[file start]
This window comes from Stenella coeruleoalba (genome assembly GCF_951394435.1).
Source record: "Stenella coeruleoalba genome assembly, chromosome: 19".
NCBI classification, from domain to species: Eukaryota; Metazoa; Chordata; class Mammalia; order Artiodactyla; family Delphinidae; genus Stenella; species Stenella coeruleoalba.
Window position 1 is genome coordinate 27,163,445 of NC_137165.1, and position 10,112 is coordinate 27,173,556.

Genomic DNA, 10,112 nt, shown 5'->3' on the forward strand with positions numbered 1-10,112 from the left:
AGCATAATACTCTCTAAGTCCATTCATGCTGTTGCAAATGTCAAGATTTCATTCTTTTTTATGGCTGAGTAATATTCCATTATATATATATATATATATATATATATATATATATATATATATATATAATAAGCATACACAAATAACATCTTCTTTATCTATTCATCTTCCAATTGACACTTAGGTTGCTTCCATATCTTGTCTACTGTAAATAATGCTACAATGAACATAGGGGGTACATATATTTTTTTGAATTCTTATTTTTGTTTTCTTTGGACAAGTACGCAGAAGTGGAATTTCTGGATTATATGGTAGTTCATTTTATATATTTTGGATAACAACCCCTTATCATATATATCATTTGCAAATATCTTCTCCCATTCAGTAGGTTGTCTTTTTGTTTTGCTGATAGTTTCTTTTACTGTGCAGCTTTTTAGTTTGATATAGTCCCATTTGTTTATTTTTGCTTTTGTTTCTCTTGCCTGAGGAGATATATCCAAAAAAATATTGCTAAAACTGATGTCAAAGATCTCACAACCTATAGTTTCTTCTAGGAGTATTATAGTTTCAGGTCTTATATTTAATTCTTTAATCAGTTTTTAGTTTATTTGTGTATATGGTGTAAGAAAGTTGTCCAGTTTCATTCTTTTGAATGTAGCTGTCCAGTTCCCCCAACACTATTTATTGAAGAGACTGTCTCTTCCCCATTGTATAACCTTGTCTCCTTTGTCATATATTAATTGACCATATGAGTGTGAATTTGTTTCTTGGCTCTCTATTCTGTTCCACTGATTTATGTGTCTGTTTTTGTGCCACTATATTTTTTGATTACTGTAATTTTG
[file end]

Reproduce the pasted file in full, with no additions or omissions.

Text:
This window comes from Stenella coeruleoalba (genome assembly GCF_951394435.1).
Source record: "Stenella coeruleoalba genome assembly, chromosome: 19".
NCBI classification, from domain to species: Eukaryota; Metazoa; Chordata; class Mammalia; order Artiodactyla; family Delphinidae; genus Stenella; species Stenella coeruleoalba.
Window position 1 is genome coordinate 27,163,445 of NC_137165.1, and position 10,112 is coordinate 27,173,556.

Genomic DNA, 10,112 nt, shown 5'->3' on the forward strand with positions numbered 1-10,112 from the left:
AGCATAATACTCTCTAAGTCCATTCATGCTGTTGCAAATGTCAAGATTTCATTCTTTTTTATGGCTGAGTAATATTCCATTATATATATATATATATATATATATATATATATATATATATATATATAATAAGCATACACAAATAACATCTTCTTTATCTATTCATCTTCCAATTGACACTTAGGTTGCTTCCATATCTTGTCTACTGTAAATAATGCTACAATGAACATAGGGGGTACATATATTTTTTTGAATTCTTATTTTTGTTTTCTTTGGACAAGTACGCAGAAGTGGAATTTCTGGATTATATGGTAGTTCATTTTATATATTTTGGATAACAACCCCTTATCATATATATCATTTGCAAATATCTTCTCCCATTCAGTAGGTTGTCTTTTTGTTTTGCTGATAGTTTCTTTTACTGTGCAGCTTTTTAGTTTGATATAGTCCCATTTGTTTATTTTTGCTTTTGTTTCTCTTGCCTGAGGAGATATATCCAAAAAAATATTGCTAAAACTGATGTCAAAGATCTCACAACCTATAGTTTCTTCTAGGAGTATTATAGTTTCAGGTCTTATATTTAATTCTTTAATCAGTTTTTAGTTTATTTGTGTATATGGTGTAAGAAAGTTGTCCAGTTTCATTCTTTTGAATGTAGCTGTCCAGTTCCCCCAACACTATTTATTGAAGAGACTGTCTCTTCCCCATTGTATAACCTTGTCTCCTTTGTCATATATTAATTGACCATATGAGTGTGAATTTGTTTCTTGGCTCTCTATTCTGTTCCACTGATTTATGTGTCTGTTTTTGTGCCACTATATTTTTTGATTACTGTAATTTTG